No doubt they were from working class backgrounds and not elite middle class private school backgrounds. No doubt they may have been motivated by being thumped by wallopers and standover men from the bosses camp in the past? But that is no grounds for an anonymous slur against a whole political student movement in either your book or public pronouncements on the era. Unless you have an agenda other than truthfully recounting your "foolish youth"? Whether this was solely from his delegation seat at the conference table, or elsewhere as well, I cannot ascertain beyond hearsay.
However his actions did lead to a motion guaranteeing all female delegates of any political persuasion safe conduct to their assigned rooms within the college grounds for the remainder of the conference. Lloyd Fredendall with George S. Patton after the Kasserine Pass disaster.
Yet what happened to Warren after Five Forks is in a class by itself. His relief had little to do with his conduct during the battle; rather, it was predicated on what he might have done in the campaign to follow.
Robert E. Lee reacted aggressively by cobbling together a combined infantry-cavalry reaction force of some 19, men under Maj. George E. Pickett and dispatching it beyond the entrenched lines to stop Sheridan. The result was a sharp fight on March 31, near Dinwiddie Court House. Pressed hard throughout the day from the north and west, the Yankee troopers managed to stabilize a perimeter close to the courthouse as night brought an end to the fighting.
It had been touch and go at times, but at a cost of some casualties the Union cavalrymen had staved off disaster. When delay followed delay, Grant actually sent an officer to replace Warren but relented when the man reported that he could do no more than had Warren. Again, at Petersburg on June 18, Warren had ignored peremptory orders to attack, a pattern he repeated at the Crater on July Warren had an eventful day himself.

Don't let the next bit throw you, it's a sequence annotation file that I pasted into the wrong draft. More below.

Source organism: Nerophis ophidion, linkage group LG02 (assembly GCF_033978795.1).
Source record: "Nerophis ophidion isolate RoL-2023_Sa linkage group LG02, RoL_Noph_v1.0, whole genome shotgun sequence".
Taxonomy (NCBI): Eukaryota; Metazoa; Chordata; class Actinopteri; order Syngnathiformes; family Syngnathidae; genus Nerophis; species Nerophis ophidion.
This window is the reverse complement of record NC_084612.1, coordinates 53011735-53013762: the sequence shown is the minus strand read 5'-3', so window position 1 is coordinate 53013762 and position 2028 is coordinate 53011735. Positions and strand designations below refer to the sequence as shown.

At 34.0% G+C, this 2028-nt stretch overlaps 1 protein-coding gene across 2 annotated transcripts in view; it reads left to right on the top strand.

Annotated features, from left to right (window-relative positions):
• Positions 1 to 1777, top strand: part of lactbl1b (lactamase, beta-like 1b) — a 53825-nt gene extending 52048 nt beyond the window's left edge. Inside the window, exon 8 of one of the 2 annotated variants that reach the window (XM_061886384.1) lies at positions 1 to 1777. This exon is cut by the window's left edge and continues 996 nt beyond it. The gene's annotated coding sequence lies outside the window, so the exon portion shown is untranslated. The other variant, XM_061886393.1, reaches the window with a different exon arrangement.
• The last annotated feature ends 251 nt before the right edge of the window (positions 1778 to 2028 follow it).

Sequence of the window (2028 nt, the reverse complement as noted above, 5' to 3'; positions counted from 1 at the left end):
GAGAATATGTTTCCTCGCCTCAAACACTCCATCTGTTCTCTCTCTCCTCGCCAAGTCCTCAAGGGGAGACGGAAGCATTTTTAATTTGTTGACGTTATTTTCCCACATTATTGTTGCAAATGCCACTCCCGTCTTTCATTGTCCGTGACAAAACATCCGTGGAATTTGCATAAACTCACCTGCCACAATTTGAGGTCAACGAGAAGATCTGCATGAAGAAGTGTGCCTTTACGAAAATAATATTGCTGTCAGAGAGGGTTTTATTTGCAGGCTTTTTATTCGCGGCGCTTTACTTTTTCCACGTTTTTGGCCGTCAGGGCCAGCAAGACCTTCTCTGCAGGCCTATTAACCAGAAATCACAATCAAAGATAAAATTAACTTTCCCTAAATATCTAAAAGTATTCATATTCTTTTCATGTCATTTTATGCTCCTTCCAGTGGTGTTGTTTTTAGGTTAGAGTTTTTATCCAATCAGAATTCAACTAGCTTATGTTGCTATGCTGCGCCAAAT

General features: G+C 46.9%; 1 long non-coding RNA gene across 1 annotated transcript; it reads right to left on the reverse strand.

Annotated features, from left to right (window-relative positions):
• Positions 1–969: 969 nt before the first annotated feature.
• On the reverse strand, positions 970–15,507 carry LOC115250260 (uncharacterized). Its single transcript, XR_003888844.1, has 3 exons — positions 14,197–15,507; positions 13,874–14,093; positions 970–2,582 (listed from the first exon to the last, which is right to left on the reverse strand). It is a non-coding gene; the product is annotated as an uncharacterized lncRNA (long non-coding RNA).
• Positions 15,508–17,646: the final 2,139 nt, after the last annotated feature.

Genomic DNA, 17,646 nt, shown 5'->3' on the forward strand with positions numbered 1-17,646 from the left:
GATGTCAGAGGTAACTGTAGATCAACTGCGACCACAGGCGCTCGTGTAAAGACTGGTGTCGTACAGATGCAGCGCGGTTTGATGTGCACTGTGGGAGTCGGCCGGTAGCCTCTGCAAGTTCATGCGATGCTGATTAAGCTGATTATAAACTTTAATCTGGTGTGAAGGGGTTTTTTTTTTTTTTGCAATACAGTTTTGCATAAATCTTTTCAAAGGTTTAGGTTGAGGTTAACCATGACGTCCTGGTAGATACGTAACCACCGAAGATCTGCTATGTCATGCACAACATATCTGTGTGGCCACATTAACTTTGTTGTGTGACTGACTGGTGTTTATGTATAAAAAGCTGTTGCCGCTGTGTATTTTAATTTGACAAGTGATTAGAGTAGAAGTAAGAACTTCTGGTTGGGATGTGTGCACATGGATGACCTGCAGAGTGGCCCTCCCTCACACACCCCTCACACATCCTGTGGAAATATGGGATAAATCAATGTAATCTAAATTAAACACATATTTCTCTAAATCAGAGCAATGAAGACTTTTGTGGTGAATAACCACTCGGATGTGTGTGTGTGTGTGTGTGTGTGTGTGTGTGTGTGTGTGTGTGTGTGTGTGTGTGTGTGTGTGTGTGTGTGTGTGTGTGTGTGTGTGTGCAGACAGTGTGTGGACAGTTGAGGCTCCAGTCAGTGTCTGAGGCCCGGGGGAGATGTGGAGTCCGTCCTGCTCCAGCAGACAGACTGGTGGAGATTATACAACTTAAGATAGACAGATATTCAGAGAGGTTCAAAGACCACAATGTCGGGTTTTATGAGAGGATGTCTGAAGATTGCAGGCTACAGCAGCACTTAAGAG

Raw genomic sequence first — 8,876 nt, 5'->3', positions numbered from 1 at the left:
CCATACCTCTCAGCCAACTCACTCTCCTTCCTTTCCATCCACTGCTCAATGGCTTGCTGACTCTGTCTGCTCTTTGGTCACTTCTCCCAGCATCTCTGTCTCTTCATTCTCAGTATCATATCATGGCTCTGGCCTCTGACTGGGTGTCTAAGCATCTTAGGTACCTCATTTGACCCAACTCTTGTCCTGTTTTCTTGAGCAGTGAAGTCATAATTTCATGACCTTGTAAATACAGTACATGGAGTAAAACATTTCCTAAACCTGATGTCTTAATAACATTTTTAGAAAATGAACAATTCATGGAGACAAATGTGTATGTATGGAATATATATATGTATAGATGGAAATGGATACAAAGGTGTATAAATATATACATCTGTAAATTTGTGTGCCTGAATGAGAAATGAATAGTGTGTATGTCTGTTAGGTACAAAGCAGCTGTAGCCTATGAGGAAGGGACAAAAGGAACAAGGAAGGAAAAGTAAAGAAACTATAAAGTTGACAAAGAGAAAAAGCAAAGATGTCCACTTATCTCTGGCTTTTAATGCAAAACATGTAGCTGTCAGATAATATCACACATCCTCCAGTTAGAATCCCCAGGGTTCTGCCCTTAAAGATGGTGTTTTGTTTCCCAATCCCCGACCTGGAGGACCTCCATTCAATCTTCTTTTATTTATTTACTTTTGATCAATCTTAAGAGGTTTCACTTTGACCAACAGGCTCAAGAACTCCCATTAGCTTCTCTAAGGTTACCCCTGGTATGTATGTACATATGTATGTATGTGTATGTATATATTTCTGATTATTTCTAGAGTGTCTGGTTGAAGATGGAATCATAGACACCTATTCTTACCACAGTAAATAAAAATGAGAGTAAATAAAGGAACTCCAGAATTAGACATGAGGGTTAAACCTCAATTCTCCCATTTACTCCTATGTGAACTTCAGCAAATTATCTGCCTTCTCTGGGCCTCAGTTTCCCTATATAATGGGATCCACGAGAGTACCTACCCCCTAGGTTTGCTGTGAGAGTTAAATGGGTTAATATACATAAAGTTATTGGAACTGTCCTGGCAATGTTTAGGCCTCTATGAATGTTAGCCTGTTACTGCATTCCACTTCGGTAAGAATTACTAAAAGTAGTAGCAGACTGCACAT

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Heavy rain falling on March 30 had limited his operations to resupply. In a series of telegrams between his headquarters and those of his immediate superior, Maj. George G. Meade, Warren had worried that he was too exposed and for that reason was reluctant to venture out very far from his newly constructed works along the Boydton Plank Road. Meade responded by directing Maj.
Andrew A. Romeyn B. Ayres, who was closely supported by Brevet Maj. Samuel W.
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Crawford-were struck by four Confederate brigades that sent them reeling back to the Boydton Plank Road. The attackers found the Confederates unable to hold their morning gains.
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At p. Adding to the mix, the Boydton Plank Road was then blocked at its crossing of Gravelly Run by a destroyed bridge, made worse by high water from the recent storms. Even as engineers worked to restore the crossing, Warren was engaged in a frustrating exchange of messages with Meade trying to establish a common understanding of conditions. What would afterwards be seen as a key message sent by Meade was received by Warren at p.
The entire V Corps was to disengage and march to assist Sheridan. Not until an hour later did army headquarters become aware of the stoppage at Gravelly Run.
Another exchange of notes explored various alternate routes, but Warren believed that it would be quicker just to wait for the Gravelly Run bridge to be fixed. At a. All this activity had not gone unnoticed by the Confederates, who had given Sheridan such a hard time. He promptly ordered his mixed infantry-cavalry command to pull back. Although the Yankee scouts kept close tabs on the retrograde movement, the cavalryman let them depart without any serious challenge.
This Lee could not allow, since such a move would uncover the important road junction known as Five Forks, which was bisected by the White Oak Road. Accordingly, Pickett took up a defensive position centered on the junction and facing south.